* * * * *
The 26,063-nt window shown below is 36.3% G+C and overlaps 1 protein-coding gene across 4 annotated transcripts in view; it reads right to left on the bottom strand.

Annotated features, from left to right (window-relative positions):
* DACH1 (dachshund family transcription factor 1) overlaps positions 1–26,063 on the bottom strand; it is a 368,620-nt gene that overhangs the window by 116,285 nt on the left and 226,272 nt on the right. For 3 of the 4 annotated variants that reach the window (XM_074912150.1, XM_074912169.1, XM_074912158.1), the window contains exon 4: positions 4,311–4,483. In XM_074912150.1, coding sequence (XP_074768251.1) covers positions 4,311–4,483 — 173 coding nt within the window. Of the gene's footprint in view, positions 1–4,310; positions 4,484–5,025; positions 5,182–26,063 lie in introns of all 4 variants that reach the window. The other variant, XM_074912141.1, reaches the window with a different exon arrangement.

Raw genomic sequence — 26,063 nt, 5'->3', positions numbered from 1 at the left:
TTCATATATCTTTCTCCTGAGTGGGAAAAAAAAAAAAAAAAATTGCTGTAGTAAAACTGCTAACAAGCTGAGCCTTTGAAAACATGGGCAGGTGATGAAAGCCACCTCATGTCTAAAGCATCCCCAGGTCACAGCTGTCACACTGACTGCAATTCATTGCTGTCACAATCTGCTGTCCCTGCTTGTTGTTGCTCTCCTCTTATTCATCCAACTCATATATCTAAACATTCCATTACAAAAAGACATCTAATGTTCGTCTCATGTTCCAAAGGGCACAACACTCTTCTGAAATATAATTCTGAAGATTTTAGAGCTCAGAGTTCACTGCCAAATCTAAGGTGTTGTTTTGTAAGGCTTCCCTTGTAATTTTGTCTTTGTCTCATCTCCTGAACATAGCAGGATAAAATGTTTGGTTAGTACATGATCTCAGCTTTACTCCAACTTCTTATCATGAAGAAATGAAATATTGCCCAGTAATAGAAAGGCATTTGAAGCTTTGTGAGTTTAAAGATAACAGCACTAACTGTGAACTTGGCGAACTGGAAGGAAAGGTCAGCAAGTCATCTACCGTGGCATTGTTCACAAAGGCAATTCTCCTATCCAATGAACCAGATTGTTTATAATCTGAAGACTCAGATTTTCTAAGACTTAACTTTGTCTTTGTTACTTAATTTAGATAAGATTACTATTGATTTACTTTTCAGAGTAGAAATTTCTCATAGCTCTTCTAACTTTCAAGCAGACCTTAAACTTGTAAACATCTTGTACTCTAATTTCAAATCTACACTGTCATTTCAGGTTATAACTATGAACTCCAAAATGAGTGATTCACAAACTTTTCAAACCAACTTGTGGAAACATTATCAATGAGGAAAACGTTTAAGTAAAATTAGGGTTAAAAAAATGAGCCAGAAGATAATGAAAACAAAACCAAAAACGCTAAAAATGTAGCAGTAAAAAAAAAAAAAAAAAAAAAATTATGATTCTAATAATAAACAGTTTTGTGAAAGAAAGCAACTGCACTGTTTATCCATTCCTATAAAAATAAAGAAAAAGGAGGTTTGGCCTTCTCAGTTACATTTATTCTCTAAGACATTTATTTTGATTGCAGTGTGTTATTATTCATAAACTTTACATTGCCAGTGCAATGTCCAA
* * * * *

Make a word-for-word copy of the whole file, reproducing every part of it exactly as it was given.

The 26,063-nt window shown below is 36.3% G+C and overlaps 1 protein-coding gene across 4 annotated transcripts in view; it reads right to left on the bottom strand.

Annotated features, from left to right (window-relative positions):
* DACH1 (dachshund family transcription factor 1) overlaps positions 1–26,063 on the bottom strand; it is a 368,620-nt gene that overhangs the window by 116,285 nt on the left and 226,272 nt on the right. For 3 of the 4 annotated variants that reach the window (XM_074912150.1, XM_074912169.1, XM_074912158.1), the window contains exon 4: positions 4,311–4,483. In XM_074912150.1, coding sequence (XP_074768251.1) covers positions 4,311–4,483 — 173 coding nt within the window. Of the gene's footprint in view, positions 1–4,310; positions 4,484–5,025; positions 5,182–26,063 lie in introns of all 4 variants that reach the window. The other variant, XM_074912141.1, reaches the window with a different exon arrangement.

Raw genomic sequence — 26,063 nt, 5'->3', positions numbered from 1 at the left:
TTCATATATCTTTCTCCTGAGTGGGAAAAAAAAAAAAAAAAATTGCTGTAGTAAAACTGCTAACAAGCTGAGCCTTTGAAAACATGGGCAGGTGATGAAAGCCACCTCATGTCTAAAGCATCCCCAGGTCACAGCTGTCACACTGACTGCAATTCATTGCTGTCACAATCTGCTGTCCCTGCTTGTTGTTGCTCTCCTCTTATTCATCCAACTCATATATCTAAACATTCCATTACAAAAAGACATCTAATGTTCGTCTCATGTTCCAAAGGGCACAACACTCTTCTGAAATATAATTCTGAAGATTTTAGAGCTCAGAGTTCACTGCCAAATCTAAGGTGTTGTTTTGTAAGGCTTCCCTTGTAATTTTGTCTTTGTCTCATCTCCTGAACATAGCAGGATAAAATGTTTGGTTAGTACATGATCTCAGCTTTACTCCAACTTCTTATCATGAAGAAATGAAATATTGCCCAGTAATAGAAAGGCATTTGAAGCTTTGTGAGTTTAAAGATAACAGCACTAACTGTGAACTTGGCGAACTGGAAGGAAAGGTCAGCAAGTCATCTACCGTGGCATTGTTCACAAAGGCAATTCTCCTATCCAATGAACCAGATTGTTTATAATCTGAAGACTCAGATTTTCTAAGACTTAACTTTGTCTTTGTTACTTAATTTAGATAAGATTACTATTGATTTACTTTTCAGAGTAGAAATTTCTCATAGCTCTTCTAACTTTCAAGCAGACCTTAAACTTGTAAACATCTTGTACTCTAATTTCAAATCTACACTGTCATTTCAGGTTATAACTATGAACTCCAAAATGAGTGATTCACAAACTTTTCAAACCAACTTGTGGAAACATTATCAATGAGGAAAACGTTTAAGTAAAATTAGGGTTAAAAAAATGAGCCAGAAGATAATGAAAACAAAACCAAAAACGCTAAAAATGTAGCAGTAAAAAAAAAAAAAAAAAAAAAATTATGATTCTAATAATAAACAGTTTTGTGAAAGAAAGCAACTGCACTGTTTATCCATTCCTATAAAAATAAAGAAAAAGGAGGTTTGGCCTTCTCAGTTACATTTATTCTCTAAGACATTTATTTTGATTGCAGTGTGTTATTATTCATAAACTTTACATTGCCAGTGCAATGTCCAA